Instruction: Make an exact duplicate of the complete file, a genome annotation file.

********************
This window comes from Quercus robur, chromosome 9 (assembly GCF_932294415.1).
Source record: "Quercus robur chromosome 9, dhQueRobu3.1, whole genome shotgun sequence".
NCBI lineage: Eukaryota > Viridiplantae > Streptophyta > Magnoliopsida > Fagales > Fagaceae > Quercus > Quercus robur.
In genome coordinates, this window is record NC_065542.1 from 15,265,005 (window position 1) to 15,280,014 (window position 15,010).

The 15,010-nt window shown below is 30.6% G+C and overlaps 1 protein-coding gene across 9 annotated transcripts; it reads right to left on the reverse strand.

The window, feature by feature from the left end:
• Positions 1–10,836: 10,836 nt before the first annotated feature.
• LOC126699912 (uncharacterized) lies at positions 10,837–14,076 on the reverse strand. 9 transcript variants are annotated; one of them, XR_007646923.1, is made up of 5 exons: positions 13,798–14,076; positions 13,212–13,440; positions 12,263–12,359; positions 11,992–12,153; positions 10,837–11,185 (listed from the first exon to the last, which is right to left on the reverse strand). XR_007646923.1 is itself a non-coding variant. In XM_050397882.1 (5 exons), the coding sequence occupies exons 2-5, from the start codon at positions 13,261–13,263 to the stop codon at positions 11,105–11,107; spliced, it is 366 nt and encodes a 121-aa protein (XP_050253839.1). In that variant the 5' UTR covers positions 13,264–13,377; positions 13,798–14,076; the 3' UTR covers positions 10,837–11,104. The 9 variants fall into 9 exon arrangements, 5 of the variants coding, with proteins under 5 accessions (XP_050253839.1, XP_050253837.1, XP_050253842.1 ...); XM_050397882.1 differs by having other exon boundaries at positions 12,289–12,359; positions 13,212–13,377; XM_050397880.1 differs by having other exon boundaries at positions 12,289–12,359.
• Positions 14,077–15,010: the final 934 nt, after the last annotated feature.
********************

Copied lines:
This window comes from Quercus robur, chromosome 9 (assembly GCF_932294415.1).
Source record: "Quercus robur chromosome 9, dhQueRobu3.1, whole genome shotgun sequence".
NCBI lineage: Eukaryota > Viridiplantae > Streptophyta > Magnoliopsida > Fagales > Fagaceae > Quercus > Quercus robur.
In genome coordinates, this window is record NC_065542.1 from 15,265,005 (window position 1) to 15,280,014 (window position 15,010).

The 15,010-nt window shown below is 30.6% G+C and overlaps 1 protein-coding gene across 9 annotated transcripts; it reads right to left on the reverse strand.

The window, feature by feature from the left end:
• Positions 1–10,836: 10,836 nt before the first annotated feature.
• LOC126699912 (uncharacterized) lies at positions 10,837–14,076 on the reverse strand. 9 transcript variants are annotated; one of them, XR_007646923.1, is made up of 5 exons: positions 13,798–14,076; positions 13,212–13,440; positions 12,263–12,359; positions 11,992–12,153; positions 10,837–11,185 (listed from the first exon to the last, which is right to left on the reverse strand). XR_007646923.1 is itself a non-coding variant. In XM_050397882.1 (5 exons), the coding sequence occupies exons 2-5, from the start codon at positions 13,261–13,263 to the stop codon at positions 11,105–11,107; spliced, it is 366 nt and encodes a 121-aa protein (XP_050253839.1). In that variant the 5' UTR covers positions 13,264–13,377; positions 13,798–14,076; the 3' UTR covers positions 10,837–11,104. The 9 variants fall into 9 exon arrangements, 5 of the variants coding, with proteins under 5 accessions (XP_050253839.1, XP_050253837.1, XP_050253842.1 ...); XM_050397882.1 differs by having other exon boundaries at positions 12,289–12,359; positions 13,212–13,377; XM_050397880.1 differs by having other exon boundaries at positions 12,289–12,359.
• Positions 14,077–15,010: the final 934 nt, after the last annotated feature.